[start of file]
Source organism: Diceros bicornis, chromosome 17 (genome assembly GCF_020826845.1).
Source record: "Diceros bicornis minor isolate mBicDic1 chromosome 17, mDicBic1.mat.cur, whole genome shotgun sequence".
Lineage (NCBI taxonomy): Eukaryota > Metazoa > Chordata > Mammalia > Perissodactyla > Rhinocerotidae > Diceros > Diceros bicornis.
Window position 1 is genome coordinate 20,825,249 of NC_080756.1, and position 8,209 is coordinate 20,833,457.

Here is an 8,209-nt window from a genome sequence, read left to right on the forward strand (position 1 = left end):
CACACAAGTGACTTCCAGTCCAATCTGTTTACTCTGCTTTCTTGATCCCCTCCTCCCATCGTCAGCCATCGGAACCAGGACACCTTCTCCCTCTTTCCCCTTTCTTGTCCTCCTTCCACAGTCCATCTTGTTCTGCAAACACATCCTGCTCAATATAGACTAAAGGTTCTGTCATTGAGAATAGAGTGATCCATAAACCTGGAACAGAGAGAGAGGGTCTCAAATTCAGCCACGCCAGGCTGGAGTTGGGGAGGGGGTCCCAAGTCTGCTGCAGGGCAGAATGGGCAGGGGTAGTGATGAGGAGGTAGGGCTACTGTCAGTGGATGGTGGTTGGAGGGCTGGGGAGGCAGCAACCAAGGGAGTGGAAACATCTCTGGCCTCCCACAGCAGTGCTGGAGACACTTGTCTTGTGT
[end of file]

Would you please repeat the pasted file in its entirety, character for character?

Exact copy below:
Source organism: Diceros bicornis, chromosome 17 (genome assembly GCF_020826845.1).
Source record: "Diceros bicornis minor isolate mBicDic1 chromosome 17, mDicBic1.mat.cur, whole genome shotgun sequence".
Lineage (NCBI taxonomy): Eukaryota > Metazoa > Chordata > Mammalia > Perissodactyla > Rhinocerotidae > Diceros > Diceros bicornis.
Window position 1 is genome coordinate 20,825,249 of NC_080756.1, and position 8,209 is coordinate 20,833,457.

Here is an 8,209-nt window from a genome sequence, read left to right on the forward strand (position 1 = left end):
CACACAAGTGACTTCCAGTCCAATCTGTTTACTCTGCTTTCTTGATCCCCTCCTCCCATCGTCAGCCATCGGAACCAGGACACCTTCTCCCTCTTTCCCCTTTCTTGTCCTCCTTCCACAGTCCATCTTGTTCTGCAAACACATCCTGCTCAATATAGACTAAAGGTTCTGTCATTGAGAATAGAGTGATCCATAAACCTGGAACAGAGAGAGAGGGTCTCAAATTCAGCCACGCCAGGCTGGAGTTGGGGAGGGGGTCCCAAGTCTGCTGCAGGGCAGAATGGGCAGGGGTAGTGATGAGGAGGTAGGGCTACTGTCAGTGGATGGTGGTTGGAGGGCTGGGGAGGCAGCAACCAAGGGAGTGGAAACATCTCTGGCCTCCCACAGCAGTGCTGGAGACACTTGTCTTGTGT